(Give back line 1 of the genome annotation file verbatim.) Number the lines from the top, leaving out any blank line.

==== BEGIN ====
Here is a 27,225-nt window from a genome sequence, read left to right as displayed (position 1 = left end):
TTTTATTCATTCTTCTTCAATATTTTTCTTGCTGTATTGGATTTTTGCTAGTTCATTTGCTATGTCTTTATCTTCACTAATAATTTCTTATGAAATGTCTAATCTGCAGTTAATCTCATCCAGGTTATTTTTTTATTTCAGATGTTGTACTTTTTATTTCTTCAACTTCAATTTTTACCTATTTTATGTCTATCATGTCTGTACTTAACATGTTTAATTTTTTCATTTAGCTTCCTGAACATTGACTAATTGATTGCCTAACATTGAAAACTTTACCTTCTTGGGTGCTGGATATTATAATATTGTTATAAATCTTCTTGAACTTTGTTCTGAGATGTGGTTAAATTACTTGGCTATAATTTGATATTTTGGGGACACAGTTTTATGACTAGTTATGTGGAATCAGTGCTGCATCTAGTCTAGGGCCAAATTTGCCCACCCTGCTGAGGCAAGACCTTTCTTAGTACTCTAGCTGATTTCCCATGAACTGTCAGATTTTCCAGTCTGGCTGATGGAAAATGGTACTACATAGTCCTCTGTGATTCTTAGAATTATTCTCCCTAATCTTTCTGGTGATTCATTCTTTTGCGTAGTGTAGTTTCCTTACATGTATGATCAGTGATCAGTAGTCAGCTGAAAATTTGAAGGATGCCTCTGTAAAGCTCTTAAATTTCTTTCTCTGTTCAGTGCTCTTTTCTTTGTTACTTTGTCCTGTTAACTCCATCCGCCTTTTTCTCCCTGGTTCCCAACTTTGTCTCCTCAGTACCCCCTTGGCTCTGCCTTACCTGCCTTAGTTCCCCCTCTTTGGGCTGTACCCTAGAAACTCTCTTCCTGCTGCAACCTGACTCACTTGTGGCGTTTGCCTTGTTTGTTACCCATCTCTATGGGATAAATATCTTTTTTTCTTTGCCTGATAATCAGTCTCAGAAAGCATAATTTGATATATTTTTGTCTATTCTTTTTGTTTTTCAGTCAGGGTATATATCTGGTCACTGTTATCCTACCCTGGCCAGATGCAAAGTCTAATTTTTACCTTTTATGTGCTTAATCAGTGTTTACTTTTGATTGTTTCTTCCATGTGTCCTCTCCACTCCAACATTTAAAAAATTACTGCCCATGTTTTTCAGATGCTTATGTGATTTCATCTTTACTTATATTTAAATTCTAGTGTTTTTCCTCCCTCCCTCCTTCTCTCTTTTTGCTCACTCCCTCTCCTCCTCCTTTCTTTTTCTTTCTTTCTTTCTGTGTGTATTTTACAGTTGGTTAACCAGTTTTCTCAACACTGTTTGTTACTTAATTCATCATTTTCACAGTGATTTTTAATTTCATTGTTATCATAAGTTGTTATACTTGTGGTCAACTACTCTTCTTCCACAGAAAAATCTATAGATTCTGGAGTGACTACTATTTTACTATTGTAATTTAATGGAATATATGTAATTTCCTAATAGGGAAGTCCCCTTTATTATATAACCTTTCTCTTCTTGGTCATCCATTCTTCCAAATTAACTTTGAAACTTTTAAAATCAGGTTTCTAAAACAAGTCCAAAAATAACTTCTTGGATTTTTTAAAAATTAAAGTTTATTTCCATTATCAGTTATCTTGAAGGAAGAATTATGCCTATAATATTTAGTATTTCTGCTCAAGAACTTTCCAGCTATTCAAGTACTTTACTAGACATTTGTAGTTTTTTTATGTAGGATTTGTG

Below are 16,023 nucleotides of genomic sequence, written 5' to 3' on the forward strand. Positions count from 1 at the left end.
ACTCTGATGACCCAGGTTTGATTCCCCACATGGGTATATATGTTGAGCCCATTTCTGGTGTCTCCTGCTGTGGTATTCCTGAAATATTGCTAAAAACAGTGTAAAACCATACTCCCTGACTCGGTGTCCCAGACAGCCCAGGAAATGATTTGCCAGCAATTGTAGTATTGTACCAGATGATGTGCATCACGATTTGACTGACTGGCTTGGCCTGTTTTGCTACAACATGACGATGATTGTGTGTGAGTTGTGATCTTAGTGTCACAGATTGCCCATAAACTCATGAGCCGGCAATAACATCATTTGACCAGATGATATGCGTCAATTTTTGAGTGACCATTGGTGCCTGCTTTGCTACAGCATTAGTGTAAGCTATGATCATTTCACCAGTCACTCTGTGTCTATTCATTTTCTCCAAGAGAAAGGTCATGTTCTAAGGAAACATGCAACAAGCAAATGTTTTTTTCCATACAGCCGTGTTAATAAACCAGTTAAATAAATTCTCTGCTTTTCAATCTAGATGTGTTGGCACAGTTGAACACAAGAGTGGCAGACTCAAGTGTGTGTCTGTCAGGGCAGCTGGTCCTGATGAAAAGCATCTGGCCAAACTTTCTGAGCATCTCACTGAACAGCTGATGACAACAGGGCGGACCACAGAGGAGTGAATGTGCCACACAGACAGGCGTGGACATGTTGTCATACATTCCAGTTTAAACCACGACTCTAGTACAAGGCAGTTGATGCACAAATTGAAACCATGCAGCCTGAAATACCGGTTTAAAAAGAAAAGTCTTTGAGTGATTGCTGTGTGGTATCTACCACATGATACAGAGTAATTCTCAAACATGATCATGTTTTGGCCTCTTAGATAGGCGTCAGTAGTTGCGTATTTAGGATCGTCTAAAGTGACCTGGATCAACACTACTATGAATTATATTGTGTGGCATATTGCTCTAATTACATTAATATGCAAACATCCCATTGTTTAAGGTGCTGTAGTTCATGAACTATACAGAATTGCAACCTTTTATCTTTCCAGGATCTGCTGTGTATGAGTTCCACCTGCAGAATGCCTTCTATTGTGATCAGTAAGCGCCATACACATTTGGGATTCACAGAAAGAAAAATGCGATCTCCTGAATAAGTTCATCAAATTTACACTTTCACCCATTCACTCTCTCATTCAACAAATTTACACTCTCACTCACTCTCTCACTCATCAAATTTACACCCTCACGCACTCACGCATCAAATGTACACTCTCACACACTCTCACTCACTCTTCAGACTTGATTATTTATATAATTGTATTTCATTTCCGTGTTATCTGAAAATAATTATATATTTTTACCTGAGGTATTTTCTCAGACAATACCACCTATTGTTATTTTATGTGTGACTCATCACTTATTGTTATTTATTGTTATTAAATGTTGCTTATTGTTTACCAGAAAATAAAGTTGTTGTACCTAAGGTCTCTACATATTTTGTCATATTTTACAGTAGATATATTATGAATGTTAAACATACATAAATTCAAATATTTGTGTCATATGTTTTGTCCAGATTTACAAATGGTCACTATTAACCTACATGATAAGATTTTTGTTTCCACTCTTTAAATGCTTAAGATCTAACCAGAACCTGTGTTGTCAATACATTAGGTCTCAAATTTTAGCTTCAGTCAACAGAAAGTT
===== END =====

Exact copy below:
Here is a 27,225-nt window from a genome sequence, read left to right as displayed (position 1 = left end):